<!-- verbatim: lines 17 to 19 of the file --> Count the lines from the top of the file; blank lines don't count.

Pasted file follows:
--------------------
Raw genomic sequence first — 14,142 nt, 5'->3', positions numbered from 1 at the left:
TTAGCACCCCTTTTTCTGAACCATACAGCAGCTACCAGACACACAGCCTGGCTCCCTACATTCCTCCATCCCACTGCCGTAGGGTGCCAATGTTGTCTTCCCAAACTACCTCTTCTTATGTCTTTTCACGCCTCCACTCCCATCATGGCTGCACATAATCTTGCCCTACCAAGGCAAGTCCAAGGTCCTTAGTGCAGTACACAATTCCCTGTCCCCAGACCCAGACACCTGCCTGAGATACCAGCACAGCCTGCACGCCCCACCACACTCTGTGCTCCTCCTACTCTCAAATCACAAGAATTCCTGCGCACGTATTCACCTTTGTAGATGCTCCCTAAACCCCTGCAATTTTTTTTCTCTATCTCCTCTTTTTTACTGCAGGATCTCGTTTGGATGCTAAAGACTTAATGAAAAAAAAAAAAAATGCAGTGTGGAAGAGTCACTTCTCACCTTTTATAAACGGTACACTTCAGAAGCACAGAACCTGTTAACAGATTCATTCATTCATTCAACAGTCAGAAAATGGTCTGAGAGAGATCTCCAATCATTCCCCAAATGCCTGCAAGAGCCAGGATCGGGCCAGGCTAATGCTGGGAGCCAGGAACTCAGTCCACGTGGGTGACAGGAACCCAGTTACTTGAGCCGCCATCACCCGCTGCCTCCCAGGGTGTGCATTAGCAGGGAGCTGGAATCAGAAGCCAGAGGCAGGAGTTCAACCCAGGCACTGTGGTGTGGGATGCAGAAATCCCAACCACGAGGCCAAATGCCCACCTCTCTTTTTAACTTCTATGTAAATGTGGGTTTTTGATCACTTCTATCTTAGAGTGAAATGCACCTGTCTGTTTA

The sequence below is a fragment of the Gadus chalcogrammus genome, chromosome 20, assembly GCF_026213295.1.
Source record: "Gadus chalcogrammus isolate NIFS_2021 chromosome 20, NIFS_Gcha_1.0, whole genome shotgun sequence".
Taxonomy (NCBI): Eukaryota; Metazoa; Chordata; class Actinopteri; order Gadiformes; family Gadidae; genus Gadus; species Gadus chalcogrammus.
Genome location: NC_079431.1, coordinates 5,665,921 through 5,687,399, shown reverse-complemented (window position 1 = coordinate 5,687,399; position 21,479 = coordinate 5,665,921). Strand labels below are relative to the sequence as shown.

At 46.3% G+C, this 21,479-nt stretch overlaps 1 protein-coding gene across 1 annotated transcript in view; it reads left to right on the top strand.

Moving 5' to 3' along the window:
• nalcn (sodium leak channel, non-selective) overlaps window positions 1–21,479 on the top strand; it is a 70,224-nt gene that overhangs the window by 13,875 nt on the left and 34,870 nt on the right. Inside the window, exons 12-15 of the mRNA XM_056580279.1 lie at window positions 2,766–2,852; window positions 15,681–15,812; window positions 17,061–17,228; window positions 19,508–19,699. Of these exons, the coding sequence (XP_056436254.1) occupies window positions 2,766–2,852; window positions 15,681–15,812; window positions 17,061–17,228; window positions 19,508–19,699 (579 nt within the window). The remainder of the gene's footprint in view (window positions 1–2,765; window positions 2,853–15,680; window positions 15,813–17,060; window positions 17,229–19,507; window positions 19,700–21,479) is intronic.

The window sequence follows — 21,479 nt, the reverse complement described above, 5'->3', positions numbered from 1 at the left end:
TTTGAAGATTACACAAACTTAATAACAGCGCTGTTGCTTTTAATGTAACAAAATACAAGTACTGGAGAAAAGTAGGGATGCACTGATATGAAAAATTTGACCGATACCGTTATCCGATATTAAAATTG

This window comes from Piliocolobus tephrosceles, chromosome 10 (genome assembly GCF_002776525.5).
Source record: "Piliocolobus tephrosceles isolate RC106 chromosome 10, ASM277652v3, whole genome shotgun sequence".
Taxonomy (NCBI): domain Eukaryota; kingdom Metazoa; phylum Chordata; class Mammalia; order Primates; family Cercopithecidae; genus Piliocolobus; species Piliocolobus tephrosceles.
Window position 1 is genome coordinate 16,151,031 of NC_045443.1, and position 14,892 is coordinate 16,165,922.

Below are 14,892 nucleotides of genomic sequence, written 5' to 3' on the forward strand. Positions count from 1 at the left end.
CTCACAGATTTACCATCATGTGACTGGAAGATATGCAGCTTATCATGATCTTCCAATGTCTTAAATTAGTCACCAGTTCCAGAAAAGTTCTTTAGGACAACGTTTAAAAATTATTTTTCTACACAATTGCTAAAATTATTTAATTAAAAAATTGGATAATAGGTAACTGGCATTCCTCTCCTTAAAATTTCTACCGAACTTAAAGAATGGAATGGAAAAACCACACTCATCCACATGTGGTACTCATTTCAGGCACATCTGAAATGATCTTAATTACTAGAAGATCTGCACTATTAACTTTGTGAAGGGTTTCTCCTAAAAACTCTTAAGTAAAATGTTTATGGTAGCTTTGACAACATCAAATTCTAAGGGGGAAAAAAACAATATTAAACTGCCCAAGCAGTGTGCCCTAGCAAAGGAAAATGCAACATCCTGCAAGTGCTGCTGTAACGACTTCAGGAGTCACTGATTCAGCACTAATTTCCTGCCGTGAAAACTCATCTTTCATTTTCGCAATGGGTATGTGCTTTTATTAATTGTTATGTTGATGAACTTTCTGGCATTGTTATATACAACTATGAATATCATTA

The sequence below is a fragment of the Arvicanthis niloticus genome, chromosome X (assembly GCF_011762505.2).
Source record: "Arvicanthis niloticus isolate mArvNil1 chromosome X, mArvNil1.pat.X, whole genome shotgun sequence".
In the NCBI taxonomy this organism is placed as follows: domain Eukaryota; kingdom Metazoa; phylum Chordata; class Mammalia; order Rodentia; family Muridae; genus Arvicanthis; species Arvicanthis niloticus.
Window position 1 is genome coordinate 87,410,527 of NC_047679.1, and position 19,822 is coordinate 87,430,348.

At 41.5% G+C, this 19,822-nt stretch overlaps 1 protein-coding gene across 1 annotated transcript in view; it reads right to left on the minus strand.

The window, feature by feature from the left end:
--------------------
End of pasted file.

CTCACAGATTTACCATCATGTGACTGGAAGATATGCAGCTTATCATGATCTTCCAATGTCTTAAATTAGTCACCAGTTCCAGAAAAGTTCTTTAGGACAACGTTTAAAAATTATTTTTCTACACAATTGCTAAAATTATTTAATTAAAAAATTGGATAATAGGTAACTGGCATTCCTCTCCTTAAAATTTCTACCGAACTTAAAGAATGGAATGGAAAAACCACACTCATCCACATGTGGTACTCATTTCAGGCACATCTGAAATGATCTTAATTACTAGAAGATCTGCACTATTAACTTTGTGAAGGGTTTCTCCTAAAAACTCTTAAGTAAAATGTTTATGGTAGCTTTGACAACATCAAATTCTAAGGGGGAAAAAAACAATATTAAACTGCCCAAGCAGTGTGCCCTAGCAAAGGAAAATGCAACATCCTGCAAGTGCTGCTGTAACGACTTCAGGAGTCACTGATTCAGCACTAATTTCCTGCCGTGAAAACTCATCTTTCATTTTCGCAATGGGTATGTGCTTTTATTAATTGTTATGTTGATGAACTTTCTGGCATTGTTATATACAACTATGAATATCATTA

The sequence below is a fragment of the Arvicanthis niloticus genome, chromosome X (assembly GCF_011762505.2).
Source record: "Arvicanthis niloticus isolate mArvNil1 chromosome X, mArvNil1.pat.X, whole genome shotgun sequence".